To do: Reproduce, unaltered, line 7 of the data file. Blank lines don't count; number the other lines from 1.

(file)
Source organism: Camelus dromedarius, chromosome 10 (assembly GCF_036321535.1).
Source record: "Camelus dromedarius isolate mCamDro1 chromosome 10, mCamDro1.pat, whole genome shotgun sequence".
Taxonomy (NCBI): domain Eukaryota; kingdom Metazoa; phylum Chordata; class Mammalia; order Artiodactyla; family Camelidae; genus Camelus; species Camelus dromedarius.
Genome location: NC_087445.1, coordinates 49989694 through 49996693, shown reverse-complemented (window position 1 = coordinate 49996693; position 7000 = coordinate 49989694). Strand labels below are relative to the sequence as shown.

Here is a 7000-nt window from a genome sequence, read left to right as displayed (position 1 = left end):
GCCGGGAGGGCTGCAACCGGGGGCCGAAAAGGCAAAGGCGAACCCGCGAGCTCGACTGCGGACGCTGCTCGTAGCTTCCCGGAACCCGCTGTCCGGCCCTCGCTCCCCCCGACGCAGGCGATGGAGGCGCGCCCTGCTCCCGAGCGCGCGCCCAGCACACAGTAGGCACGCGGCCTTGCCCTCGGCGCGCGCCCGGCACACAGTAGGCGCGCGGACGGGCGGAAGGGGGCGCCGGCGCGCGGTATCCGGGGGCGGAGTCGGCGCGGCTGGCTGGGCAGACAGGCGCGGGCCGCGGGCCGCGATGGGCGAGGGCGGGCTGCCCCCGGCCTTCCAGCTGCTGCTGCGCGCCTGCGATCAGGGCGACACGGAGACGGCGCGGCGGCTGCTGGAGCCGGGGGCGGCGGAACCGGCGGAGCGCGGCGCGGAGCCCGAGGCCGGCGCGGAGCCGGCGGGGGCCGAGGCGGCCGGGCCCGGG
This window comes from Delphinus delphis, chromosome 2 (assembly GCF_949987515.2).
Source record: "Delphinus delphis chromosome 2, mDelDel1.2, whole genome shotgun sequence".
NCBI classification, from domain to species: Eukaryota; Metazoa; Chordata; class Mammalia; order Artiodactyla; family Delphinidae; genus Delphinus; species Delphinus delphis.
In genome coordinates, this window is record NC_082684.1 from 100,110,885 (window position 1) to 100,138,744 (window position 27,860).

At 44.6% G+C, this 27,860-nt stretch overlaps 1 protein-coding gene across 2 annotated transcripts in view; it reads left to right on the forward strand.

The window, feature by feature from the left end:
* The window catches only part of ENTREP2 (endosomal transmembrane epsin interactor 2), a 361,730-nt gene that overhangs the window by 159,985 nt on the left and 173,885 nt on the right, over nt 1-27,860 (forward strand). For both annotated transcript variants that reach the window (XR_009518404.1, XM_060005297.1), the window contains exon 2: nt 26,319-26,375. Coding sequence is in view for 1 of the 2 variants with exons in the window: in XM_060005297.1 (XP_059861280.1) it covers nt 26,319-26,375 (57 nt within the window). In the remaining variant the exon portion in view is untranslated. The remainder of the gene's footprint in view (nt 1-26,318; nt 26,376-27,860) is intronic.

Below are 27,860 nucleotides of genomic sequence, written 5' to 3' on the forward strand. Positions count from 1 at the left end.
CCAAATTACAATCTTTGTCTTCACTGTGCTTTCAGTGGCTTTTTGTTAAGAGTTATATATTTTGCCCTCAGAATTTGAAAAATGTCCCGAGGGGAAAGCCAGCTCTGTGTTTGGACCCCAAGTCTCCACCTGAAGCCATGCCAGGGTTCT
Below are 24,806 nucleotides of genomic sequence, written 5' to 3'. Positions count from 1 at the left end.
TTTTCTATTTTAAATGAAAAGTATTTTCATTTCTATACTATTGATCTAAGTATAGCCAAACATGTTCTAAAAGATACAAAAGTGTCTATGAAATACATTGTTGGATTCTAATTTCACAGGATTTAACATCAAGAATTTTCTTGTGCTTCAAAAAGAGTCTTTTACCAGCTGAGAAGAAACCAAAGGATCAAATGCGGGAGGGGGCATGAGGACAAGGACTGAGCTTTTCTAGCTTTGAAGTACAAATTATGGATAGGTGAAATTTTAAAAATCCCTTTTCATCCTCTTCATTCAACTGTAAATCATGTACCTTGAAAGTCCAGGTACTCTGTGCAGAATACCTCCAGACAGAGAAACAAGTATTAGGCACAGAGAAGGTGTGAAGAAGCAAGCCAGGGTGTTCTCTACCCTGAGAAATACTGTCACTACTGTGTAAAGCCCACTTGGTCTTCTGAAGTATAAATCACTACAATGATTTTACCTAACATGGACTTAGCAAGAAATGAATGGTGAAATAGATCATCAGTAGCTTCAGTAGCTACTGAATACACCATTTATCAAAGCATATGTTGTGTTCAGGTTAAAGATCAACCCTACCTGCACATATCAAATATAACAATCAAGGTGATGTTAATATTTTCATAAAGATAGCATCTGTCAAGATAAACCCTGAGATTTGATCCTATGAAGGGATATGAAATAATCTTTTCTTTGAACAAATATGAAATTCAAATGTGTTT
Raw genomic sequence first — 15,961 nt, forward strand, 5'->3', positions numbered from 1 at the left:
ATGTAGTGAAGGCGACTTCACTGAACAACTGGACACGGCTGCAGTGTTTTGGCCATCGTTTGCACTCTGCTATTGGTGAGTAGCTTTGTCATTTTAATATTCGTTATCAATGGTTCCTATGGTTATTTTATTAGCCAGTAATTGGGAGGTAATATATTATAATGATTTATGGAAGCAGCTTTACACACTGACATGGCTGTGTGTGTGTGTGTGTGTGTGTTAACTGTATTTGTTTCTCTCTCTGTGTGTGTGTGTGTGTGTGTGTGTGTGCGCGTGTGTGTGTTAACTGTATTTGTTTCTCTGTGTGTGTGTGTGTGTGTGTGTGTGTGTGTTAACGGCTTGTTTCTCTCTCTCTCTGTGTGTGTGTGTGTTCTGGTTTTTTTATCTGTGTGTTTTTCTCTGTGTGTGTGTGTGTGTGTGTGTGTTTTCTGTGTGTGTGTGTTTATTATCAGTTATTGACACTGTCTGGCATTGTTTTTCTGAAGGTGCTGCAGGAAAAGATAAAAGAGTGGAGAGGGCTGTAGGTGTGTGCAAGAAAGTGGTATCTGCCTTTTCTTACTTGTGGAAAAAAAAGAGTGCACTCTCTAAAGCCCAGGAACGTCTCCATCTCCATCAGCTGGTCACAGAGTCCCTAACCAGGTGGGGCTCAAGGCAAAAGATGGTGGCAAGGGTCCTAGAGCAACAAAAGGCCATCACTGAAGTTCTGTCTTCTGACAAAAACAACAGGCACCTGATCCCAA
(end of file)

This window comes from Delphinus delphis, chromosome 2 (assembly GCF_949987515.2).